To my BFFs at FB: a brief dalliance with speaking my mind

Matot-Masei
Numbers 30:2–36:13
Jeremiah 2:4-28; 3:4

Dear Facebook Friends: Thank you for all your good wishes. I hope this adventure as a young rabbi in a new community works out! Next week is my first board meeting.

Dear FBFs: Well, that could have gone better. Just a quick word: I was told to speak only when spoken to.

Dear FBFs: Sorry for the mysterious postings. Remember that this is a closed group, so no reposting. After each business item, the oldest rabbi repeated the same thing: “Now remember, our branding, for which we paid a small fortune, is that we are ‘A welcoming community with a lighthearted look at the Jewish tradition with a warmhearted welcome to our annual campaign.’ ”

Dear FBFs: The person who was supposed to do the dvar Torah never showed up, so at the conclusion of the meeting the president of the board, after introducing me, asked me to say a few words about the Torah portion, Matot-Masei, Numbers 30:2–36:13. Just my luck, but OK, that’s what I am here for, right?

I opened, with one eye on the text and the other on the clock, that in the ancient world women were under the authority of the men of their families.

Since so much of the board meeting was concerned with the timing of services and parking issues, I focused on vows, as in Kol Nidre, and how important are the words we say.

A voice in the back began again, “We are a community with a lighthearted look at the Jewish tradition with a warmhearted welcome to our annual campaign. We are not censoring anyone.”

I continued that because women were under the authority of men (there he goes again with the “lighthearted”  stuff), and they could say things that counted, the Torah allows a father or husband to cancel his daughter’s or wife’s vows.

I read, “And Moses spoke to the chiefs of the tribes concerning the people of Israel, saying, this is the thing which the Lord has commanded. If a man vows a vow to the Lord, or swears an oath to bind his soul with a bond; he shall not break his word, he shall do according to all that proceeds out of his mouth. If a woman also vows a vow to the Lord, and binds herself by a bond, being in her father’s house in her youth, and her father hears her vow, and her bond with which she has bound her soul, and her father shall hold his peace at her; then all her vows shall stand, and every bond with which she has bound her soul shall stand.”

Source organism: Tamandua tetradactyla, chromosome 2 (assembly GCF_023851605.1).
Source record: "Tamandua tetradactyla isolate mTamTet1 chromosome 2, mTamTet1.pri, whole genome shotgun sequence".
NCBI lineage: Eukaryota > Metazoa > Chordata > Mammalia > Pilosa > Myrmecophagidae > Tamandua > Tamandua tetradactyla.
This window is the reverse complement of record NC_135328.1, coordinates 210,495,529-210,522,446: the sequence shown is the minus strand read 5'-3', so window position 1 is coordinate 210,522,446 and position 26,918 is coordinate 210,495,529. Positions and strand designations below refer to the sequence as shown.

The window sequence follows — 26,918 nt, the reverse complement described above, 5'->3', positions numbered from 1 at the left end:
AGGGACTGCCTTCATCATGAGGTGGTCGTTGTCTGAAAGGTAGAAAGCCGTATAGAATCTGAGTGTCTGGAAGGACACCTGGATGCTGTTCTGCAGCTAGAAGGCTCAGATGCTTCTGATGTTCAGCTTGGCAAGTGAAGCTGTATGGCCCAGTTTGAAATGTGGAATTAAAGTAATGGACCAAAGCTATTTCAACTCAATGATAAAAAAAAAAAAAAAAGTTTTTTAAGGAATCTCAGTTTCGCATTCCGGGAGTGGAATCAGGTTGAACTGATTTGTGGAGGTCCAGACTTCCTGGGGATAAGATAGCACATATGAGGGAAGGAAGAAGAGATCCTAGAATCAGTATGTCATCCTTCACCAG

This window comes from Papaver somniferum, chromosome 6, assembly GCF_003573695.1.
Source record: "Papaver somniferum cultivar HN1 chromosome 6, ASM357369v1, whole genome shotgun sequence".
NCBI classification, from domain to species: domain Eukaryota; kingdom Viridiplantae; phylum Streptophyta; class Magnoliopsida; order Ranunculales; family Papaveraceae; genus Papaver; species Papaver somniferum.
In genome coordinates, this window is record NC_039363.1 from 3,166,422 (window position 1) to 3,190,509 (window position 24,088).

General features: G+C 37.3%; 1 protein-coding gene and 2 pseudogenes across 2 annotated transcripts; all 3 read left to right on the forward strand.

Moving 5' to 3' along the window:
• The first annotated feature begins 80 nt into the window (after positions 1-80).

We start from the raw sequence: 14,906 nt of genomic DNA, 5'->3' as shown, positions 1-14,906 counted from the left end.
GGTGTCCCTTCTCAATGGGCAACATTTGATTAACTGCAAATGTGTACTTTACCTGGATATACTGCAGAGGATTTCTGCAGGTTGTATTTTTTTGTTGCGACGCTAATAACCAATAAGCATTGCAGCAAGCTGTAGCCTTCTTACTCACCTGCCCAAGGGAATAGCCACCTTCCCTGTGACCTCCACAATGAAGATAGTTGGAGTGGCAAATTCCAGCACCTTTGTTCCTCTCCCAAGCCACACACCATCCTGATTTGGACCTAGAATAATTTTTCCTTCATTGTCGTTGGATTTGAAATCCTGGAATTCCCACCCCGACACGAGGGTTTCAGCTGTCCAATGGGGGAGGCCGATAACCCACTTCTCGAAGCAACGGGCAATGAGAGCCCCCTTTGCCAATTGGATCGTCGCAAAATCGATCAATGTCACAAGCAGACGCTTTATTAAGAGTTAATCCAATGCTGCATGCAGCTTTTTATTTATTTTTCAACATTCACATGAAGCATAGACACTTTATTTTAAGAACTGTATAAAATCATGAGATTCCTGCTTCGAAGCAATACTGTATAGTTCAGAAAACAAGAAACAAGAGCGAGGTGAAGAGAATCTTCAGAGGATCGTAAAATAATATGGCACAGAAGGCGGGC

I should have stopped there. But a woman on the board raised her hand. I’ve got to go now, more later.

Dear FBFs: I’m back. Yeah, a lawyer, she got it. If the male authority does not cancel in time, then the vow stands. Someone then said, “So we should all learn to keep quiet and let people say what they want and not try to be politically correct.” I said, well, no.

What do you mean, no? I was asked.

By the way, all of you who warned against teaching Talmud or ethics at a board meeting, thanks, that would have been good to know last month.

I shared from the Talmud, Yevamot 88b, “We must say that his silence is like an admission.” In other words, silence means consent. Sometimes we need to speak up.

The VP quickly said, “Please be cognizant that for us to remain tax-exempt under 501(c)(3), we must abide by strict guidelines that prohibit electioneering.”

And again, “What part of ‘lighthearted look at the Jewish tradition’ didn’t you understand?”

A new voice came from another side. “Are you implying that vows, promises, declarations, defamations and characterizations made in speech, texts, tweets and postings that are objectionable, odious and damaging and are not responded to in a timely fashion mean that we are giving our consent?”

“A warmhearted welcome to our annual campaign!” he shouted.

Yes, I said.

Dear Facebook Friends: Thank you for all your good wishes. I hope this adventure as a young rabbi in a new community works out! Next week is my first board meeting.

wolf-prusan-rabbi-peretz-WEB
Rabbi Peretz Wolf-Prusan

Rabbi Peretz Wolf-Prusan is the chief program officer and senior educator at Lehrhaus Judaica. He can be reached at peretz@lehrhaus.org.